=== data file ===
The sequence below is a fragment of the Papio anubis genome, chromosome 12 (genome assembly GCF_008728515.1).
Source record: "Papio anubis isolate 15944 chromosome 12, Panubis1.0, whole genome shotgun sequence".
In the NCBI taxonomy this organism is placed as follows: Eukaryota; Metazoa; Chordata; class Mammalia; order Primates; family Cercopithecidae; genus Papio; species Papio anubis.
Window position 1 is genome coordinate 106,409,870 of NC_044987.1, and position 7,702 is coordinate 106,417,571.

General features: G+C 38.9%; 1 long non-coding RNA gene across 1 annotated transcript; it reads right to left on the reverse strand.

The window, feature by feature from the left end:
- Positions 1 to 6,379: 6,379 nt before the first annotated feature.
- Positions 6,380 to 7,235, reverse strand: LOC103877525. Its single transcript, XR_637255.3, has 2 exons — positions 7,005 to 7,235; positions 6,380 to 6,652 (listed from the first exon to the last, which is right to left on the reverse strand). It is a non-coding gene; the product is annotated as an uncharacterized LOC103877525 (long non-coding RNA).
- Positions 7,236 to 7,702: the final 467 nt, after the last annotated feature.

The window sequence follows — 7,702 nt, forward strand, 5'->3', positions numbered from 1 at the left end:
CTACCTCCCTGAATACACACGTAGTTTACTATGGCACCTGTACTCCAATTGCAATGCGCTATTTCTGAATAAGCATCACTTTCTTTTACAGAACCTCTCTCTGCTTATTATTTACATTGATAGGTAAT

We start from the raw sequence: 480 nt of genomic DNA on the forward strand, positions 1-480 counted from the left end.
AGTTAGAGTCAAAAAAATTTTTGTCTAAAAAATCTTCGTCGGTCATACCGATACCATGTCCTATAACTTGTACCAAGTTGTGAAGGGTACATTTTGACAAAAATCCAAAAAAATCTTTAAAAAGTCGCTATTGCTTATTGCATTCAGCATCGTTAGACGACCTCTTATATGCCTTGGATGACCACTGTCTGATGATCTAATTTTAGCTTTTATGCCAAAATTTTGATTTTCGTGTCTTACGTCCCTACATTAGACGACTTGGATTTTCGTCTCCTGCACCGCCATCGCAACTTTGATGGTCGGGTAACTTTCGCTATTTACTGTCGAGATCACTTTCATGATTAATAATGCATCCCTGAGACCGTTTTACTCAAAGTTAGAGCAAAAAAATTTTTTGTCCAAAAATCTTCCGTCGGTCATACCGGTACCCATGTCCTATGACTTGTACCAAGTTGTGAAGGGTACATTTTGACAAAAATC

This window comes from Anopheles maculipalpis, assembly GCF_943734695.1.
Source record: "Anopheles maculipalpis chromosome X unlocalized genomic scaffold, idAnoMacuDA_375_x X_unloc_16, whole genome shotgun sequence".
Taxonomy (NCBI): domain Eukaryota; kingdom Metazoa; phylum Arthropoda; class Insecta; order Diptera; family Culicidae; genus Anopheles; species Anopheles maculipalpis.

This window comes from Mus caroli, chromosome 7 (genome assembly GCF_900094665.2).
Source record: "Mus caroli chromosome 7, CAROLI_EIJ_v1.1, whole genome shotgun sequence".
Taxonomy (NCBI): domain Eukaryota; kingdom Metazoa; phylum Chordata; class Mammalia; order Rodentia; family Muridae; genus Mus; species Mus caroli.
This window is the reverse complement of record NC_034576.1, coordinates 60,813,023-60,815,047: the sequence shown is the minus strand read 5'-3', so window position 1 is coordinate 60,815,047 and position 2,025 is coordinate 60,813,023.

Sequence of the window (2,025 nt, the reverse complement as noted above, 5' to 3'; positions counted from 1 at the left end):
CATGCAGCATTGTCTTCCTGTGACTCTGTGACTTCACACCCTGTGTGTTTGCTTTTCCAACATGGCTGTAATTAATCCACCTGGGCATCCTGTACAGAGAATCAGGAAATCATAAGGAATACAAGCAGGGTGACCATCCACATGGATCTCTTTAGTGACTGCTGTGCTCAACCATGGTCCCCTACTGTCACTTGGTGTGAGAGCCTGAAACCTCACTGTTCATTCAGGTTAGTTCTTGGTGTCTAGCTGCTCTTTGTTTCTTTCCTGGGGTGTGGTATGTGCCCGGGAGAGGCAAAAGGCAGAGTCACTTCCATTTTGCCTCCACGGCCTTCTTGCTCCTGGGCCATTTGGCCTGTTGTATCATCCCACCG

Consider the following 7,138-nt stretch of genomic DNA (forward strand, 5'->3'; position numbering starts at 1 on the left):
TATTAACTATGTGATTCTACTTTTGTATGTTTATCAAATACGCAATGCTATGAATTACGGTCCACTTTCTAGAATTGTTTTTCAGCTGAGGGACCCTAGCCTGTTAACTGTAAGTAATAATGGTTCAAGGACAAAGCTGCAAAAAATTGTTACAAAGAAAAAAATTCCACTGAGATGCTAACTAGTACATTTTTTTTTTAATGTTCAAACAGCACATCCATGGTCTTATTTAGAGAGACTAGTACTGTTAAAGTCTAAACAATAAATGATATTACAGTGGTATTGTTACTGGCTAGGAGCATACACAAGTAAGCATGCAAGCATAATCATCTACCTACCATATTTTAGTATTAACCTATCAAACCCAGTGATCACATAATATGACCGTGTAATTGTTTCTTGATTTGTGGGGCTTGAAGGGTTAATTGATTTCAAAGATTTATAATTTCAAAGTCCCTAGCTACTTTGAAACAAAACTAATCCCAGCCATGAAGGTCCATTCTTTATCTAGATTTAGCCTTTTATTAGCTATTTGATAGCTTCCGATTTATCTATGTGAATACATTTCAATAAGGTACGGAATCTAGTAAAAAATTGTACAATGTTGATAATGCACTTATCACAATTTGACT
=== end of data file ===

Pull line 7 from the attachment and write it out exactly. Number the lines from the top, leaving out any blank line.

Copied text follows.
- Positions 1 to 6,379: 6,379 nt before the first annotated feature.